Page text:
VMware fixes 'split brain' caused by 'stubbed toe' of botched NSX update

CEO Pat Gelsinger says pulled release was a glitch, not a culture fail


VMworld VMware CEO Pat Gelsinger has characterised the decision to pull a version of NSX as “a stubbed toe” while defending VMware's engineering culture.

VMware releases updates to many of its products about once every four months, mixing bug fixes and small feature upgrades. NSX 6.2.3 was just such a release but it quickly proved to be buggy, prompting a “don't install” warning from VMware. That alert was soon followed by the decision to withdraw the software update. NSX 6.2.2 therefore became the latest version of the product once again, despite having been superseded.

Speaking to The Register today at VMworld 2016, Gelsinger was clearly displeased by the cockup, but added that he's generally happy with VMware's recent track record. The new Cross-Cloud Architecture announced this week, he said, has gone from conception to demo code in just nine months, with “private betas imminent.” That speed, he suggested, bespeaks the impact of the company's adoption of agile development methodologies, with the NSX mess a glitch rather than an indicator of troubles in engineering.

VMware has also turned around a new version of NSX in just under three weeks: NSX 6.2.4 debuted on August 26, with a fix for a problem that saw high availability nodes stuck in “split brain” mode after 24 days of operation, and every 24 days after that. Other bugs that caused network connectivity to fail have also been squashed.

NSX 6.2.4 also adds an enhanced firewall API that can now “include status of object updates used in firewall rules.” ®

Bootnote

Gelsinger's use of the term “stubbed toe” is apposite: he injured his own toes a few weeks ago playing racket-ball and is stumping around VMworld in a moon boot and/or on a mobility scooter. The CEO opened the conference by revealing his doctor diagnosed “spectacular spiral fractures” that will take another month or so to heal.


Other stories you might like

  • FTC signals crackdown on ed-tech harvesting kid's data
    Trade watchdog, and President, reminds that COPPA can ban ya

    The US Federal Trade Commission on Thursday said it intends to take action against educational technology companies that unlawfully collect data from children using online educational services.

    In a policy statement, the agency said, "Children should not have to needlessly hand over their data and forfeit their privacy in order to do their schoolwork or participate in remote learning, especially given the wide and increasing adoption of ed tech tools."

    The agency says it will scrutinize educational service providers to ensure that they are meeting their legal obligations under COPPA, the Children's Online Privacy Protection Act.

    Continue reading
  • Mysterious firm seeks to buy majority stake in Arm China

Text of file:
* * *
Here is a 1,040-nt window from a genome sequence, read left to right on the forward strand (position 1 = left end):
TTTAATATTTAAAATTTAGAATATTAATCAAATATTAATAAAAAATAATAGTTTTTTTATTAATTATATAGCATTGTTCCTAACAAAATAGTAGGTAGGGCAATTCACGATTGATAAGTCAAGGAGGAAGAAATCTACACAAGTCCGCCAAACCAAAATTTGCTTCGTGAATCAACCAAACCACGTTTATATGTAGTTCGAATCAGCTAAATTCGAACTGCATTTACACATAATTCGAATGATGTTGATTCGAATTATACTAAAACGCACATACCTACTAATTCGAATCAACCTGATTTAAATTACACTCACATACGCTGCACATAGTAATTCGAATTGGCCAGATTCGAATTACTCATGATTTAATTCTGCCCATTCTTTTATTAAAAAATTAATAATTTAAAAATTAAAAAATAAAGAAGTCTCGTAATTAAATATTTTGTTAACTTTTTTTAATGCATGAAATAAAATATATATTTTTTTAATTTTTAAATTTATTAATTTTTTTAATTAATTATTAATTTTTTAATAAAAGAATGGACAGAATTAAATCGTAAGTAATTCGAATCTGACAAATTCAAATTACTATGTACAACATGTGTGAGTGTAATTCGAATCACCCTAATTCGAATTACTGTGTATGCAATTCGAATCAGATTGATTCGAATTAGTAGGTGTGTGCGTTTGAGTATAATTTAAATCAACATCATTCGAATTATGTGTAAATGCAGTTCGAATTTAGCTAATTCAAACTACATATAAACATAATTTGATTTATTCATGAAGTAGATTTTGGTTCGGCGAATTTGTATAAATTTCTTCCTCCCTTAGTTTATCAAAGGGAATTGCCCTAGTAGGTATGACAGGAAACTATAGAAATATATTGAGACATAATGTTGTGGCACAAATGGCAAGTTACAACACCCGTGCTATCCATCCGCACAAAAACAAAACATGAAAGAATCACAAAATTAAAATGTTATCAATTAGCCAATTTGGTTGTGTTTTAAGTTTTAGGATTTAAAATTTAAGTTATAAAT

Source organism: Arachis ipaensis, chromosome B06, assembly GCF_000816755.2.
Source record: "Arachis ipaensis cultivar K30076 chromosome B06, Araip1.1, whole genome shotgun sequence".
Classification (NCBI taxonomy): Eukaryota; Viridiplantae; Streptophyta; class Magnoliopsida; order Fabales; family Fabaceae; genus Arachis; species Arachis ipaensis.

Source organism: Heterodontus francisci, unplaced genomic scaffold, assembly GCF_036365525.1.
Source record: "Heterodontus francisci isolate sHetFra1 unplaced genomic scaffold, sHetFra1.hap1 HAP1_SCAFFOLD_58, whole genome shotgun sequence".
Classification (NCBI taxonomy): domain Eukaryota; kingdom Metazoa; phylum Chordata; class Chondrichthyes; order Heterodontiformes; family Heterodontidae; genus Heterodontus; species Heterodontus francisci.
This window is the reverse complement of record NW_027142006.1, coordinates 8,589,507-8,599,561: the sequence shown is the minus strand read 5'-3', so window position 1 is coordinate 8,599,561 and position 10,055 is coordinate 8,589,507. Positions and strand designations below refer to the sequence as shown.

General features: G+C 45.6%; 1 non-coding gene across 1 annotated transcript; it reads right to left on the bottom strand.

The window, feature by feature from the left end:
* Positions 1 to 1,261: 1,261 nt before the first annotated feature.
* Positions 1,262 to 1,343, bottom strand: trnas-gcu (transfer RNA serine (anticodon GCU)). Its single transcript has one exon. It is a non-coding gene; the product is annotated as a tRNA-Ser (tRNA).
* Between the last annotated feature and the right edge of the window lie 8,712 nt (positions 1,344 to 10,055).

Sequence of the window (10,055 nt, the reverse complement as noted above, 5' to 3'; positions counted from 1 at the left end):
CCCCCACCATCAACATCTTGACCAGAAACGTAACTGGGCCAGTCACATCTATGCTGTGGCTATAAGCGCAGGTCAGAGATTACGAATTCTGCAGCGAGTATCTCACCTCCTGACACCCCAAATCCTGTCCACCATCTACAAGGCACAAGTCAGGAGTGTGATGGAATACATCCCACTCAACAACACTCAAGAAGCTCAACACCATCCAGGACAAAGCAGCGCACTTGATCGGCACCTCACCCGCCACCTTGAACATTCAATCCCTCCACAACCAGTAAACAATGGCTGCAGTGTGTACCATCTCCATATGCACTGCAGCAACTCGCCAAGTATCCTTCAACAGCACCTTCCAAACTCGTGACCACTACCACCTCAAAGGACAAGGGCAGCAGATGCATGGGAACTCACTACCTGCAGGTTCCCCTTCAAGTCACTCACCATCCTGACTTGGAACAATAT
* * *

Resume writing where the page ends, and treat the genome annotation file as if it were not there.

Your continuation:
Chinese joint venture's ousted CEO tries to hang on - who will get control?

    The saga surrounding Arm's joint venture in China just took another intriguing turn: a mysterious firm named Lotcap Group claims it has signed a letter of intent to buy a 51 percent stake in Arm China from existing investors in the country.

    In a Chinese-language press release posted Wednesday, Lotcap said it has formed a subsidiary, Lotcap Fund, to buy a majority stake in the joint venture. However, reporting by one newspaper suggested that the investment firm still needs the approval of one significant investor to gain 51 percent control of Arm China.

    The development comes a couple of weeks after Arm China said that its former CEO, Allen Wu, was refusing once again to step down from his position, despite the company's board voting in late April to replace Wu with two co-chief executives. SoftBank Group, which owns 49 percent of the Chinese venture, has been trying to unentangle Arm China from Wu as the Japanese tech investment giant plans for an initial public offering of the British parent company.

    Continue reading
  • SmartNICs power the cloud, are enterprise datacenters next?
    High pricing, lack of software make smartNICs a tough sell, despite offload potential

    SmartNICs have the potential to accelerate enterprise workloads, but don't expect to see them bring hyperscale-class efficiency to most datacenters anytime soon, ZK Research's Zeus Kerravala told The Register.

    SmartNICs are widely deployed in cloud and hyperscale datacenters as a means to offload input/output (I/O) intensive network, security, and storage operations from the CPU, freeing it up to run revenue generating tenant workloads. Some more advanced chips even offload the hypervisor to further separate the infrastructure management layer from the rest of the server.

    Despite relative success in the cloud and a flurry of innovation from the still-limited vendor SmartNIC ecosystem, including Mellanox (Nvidia), Intel, Marvell, and Xilinx (AMD), Kerravala argues that the use cases for enterprise datacenters are unlikely to resemble those of the major hyperscalers, at least in the near term.

    Continue reading

Biting the hand that feeds IT © 1998–2022